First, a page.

Local adaptation and spatio-temporal dynamics in Pyura chilensis Molina 1782 tunicate (Urochordata: Ascidiacea) along the Humboldt Current system.
AuthorSegovia-Cortés, Nicolás Ignacio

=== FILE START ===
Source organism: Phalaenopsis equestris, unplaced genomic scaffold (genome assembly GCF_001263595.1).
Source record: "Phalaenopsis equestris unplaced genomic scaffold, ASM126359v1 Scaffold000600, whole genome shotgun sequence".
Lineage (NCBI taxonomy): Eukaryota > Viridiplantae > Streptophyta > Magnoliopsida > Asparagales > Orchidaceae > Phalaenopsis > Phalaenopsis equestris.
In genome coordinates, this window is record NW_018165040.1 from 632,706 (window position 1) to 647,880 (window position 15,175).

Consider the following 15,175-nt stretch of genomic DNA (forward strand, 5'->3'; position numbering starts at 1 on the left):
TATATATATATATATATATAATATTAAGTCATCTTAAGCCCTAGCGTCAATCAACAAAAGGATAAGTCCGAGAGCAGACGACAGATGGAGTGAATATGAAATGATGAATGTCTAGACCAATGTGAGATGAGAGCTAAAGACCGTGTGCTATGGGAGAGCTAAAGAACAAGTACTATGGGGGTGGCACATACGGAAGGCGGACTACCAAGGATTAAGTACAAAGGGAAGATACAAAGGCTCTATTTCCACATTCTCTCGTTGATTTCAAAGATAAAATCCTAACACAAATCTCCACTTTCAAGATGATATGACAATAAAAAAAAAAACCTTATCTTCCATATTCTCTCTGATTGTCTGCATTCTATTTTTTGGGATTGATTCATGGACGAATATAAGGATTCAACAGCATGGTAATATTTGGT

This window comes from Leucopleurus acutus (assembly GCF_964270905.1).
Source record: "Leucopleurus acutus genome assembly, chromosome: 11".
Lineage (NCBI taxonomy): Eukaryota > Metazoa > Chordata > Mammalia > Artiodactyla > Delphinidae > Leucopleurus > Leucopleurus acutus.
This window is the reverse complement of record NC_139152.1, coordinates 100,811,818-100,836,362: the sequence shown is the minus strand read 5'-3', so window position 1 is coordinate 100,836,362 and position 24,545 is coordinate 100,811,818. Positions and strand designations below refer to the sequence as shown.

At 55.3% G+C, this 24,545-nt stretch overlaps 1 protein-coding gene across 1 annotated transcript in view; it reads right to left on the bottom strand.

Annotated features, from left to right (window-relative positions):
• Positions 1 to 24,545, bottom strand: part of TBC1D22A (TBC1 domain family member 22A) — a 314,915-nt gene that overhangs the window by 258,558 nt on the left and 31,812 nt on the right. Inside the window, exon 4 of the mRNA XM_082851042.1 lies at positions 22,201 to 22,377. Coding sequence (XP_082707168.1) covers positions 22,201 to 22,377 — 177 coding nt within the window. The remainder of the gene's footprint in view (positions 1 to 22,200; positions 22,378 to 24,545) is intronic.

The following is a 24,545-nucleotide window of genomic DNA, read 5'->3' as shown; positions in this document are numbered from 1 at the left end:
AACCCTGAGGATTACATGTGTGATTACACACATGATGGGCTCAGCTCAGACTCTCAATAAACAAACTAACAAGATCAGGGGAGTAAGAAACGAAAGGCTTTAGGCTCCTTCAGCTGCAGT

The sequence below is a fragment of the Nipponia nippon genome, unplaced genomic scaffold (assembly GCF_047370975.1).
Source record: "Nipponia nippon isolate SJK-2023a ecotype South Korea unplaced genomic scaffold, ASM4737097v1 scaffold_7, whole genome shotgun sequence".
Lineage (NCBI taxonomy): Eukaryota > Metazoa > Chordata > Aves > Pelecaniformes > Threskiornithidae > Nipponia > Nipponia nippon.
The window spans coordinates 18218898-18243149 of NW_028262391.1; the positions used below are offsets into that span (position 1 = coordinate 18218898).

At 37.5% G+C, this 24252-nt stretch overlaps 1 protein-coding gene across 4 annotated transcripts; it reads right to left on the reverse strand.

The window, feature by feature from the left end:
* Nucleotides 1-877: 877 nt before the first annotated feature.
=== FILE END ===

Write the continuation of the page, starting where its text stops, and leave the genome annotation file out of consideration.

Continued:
Local adaptation corresponds to the processes that arise because natural selection in heterogeneous environments is opposed to the homogenizing effects of neutral processes such as gene flow. In coastal marine habitats, many animals have dispersive larval stages that allow connectivity between local populations, yet connectivity is not necessarily correlated with dispersal capacity. On the other hand, the physical transport of individuals among l... Ver más